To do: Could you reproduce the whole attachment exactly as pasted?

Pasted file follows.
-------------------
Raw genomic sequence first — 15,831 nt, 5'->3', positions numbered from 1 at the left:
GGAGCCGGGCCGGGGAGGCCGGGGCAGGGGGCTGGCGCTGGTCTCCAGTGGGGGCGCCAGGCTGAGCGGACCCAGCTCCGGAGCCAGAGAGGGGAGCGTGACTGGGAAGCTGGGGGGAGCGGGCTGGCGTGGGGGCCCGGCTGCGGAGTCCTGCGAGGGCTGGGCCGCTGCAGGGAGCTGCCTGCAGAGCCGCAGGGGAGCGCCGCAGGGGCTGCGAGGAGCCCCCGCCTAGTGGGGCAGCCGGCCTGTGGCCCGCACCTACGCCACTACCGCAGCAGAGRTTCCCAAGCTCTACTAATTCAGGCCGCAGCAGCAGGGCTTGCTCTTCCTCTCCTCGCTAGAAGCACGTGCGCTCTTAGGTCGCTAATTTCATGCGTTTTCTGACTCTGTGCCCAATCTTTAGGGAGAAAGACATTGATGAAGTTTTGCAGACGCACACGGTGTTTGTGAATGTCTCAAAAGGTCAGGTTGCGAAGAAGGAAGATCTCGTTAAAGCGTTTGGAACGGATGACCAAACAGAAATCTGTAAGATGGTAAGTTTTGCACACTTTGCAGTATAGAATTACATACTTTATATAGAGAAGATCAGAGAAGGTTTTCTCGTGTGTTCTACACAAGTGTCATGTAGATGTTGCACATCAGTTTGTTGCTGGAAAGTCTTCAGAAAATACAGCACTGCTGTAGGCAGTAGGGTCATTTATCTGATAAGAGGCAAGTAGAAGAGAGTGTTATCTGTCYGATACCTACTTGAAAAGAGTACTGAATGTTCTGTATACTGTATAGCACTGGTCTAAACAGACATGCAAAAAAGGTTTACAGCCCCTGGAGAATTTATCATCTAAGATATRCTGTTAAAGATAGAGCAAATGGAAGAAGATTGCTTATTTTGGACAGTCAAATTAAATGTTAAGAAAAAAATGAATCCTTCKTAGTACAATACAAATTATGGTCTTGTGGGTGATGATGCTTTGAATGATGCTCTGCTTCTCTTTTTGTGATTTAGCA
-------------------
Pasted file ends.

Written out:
Raw genomic sequence first — 15,831 nt, 5'->3', positions numbered from 1 at the left:
GGAGCCGGGCCGGGGAGGCCGGGGCAGGGGGCTGGCGCTGGTCTCCAGTGGGGGCGCCAGGCTGAGCGGACCCAGCTCCGGAGCCAGAGAGGGGAGCGTGACTGGGAAGCTGGGGGGAGCGGGCTGGCGTGGGGGCCCGGCTGCGGAGTCCTGCGAGGGCTGGGCCGCTGCAGGGAGCTGCCTGCAGAGCCGCAGGGGAGCGCCGCAGGGGCTGCGAGGAGCCCCCGCCTAGTGGGGCAGCCGGCCTGTGGCCCGCACCTACGCCACTACCGCAGCAGAGRTTCCCAAGCTCTACTAATTCAGGCCGCAGCAGCAGGGCTTGCTCTTCCTCTCCTCGCTAGAAGCACGTGCGCTCTTAGGTCGCTAATTTCATGCGTTTTCTGACTCTGTGCCCAATCTTTAGGGAGAAAGACATTGATGAAGTTTTGCAGACGCACACGGTGTTTGTGAATGTCTCAAAAGGTCAGGTTGCGAAGAAGGAAGATCTCGTTAAAGCGTTTGGAACGGATGACCAAACAGAAATCTGTAAGATGGTAAGTTTTGCACACTTTGCAGTATAGAATTACATACTTTATATAGAGAAGATCAGAGAAGGTTTTCTCGTGTGTTCTACACAAGTGTCATGTAGATGTTGCACATCAGTTTGTTGCTGGAAAGTCTTCAGAAAATACAGCACTGCTGTAGGCAGTAGGGTCATTTATCTGATAAGAGGCAAGTAGAAGAGAGTGTTATCTGTCYGATACCTACTTGAAAAGAGTACTGAATGTTCTGTATACTGTATAGCACTGGTCTAAACAGACATGCAAAAAAGGTTTACAGCCCCTGGAGAATTTATCATCTAAGATATRCTGTTAAAGATAGAGCAAATGGAAGAAGATTGCTTATTTTGGACAGTCAAATTAAATGTTAAGAAAAAAATGAATCCTTCKTAGTACAATACAAATTATGGTCTTGTGGGTGATGATGCTTTGAATGATGCTCTGCTTCTCTTTTTGTGATTTAGCA